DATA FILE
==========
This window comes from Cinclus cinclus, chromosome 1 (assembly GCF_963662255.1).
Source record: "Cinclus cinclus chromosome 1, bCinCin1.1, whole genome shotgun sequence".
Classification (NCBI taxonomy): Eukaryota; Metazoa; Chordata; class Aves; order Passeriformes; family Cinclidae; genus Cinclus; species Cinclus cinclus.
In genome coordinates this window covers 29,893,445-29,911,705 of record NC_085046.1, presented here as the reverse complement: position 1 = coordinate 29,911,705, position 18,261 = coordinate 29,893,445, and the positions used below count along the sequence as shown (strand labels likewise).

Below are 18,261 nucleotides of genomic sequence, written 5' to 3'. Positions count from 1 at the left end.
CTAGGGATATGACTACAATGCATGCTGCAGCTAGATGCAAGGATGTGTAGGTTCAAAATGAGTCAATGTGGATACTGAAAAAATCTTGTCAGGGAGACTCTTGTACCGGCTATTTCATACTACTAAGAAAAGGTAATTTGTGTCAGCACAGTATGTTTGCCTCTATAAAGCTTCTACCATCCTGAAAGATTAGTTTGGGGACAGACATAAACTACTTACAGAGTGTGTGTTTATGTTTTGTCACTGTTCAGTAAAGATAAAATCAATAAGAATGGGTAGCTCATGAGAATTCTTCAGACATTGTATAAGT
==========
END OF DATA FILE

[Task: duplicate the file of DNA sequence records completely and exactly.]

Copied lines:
This window comes from Cinclus cinclus, chromosome 1 (assembly GCF_963662255.1).
Source record: "Cinclus cinclus chromosome 1, bCinCin1.1, whole genome shotgun sequence".
Classification (NCBI taxonomy): Eukaryota; Metazoa; Chordata; class Aves; order Passeriformes; family Cinclidae; genus Cinclus; species Cinclus cinclus.
In genome coordinates this window covers 29,893,445-29,911,705 of record NC_085046.1, presented here as the reverse complement: position 1 = coordinate 29,911,705, position 18,261 = coordinate 29,893,445, and the positions used below count along the sequence as shown (strand labels likewise).

Below are 18,261 nucleotides of genomic sequence, written 5' to 3'. Positions count from 1 at the left end.
CTAGGGATATGACTACAATGCATGCTGCAGCTAGATGCAAGGATGTGTAGGTTCAAAATGAGTCAATGTGGATACTGAAAAAATCTTGTCAGGGAGACTCTTGTACCGGCTATTTCATACTACTAAGAAAAGGTAATTTGTGTCAGCACAGTATGTTTGCCTCTATAAAGCTTCTACCATCCTGAAAGATTAGTTTGGGGACAGACATAAACTACTTACAGAGTGTGTGTTTATGTTTTGTCACTGTTCAGTAAAGATAAAATCAATAAGAATGGGTAGCTCATGAGAATTCTTCAGACATTGTATAAGT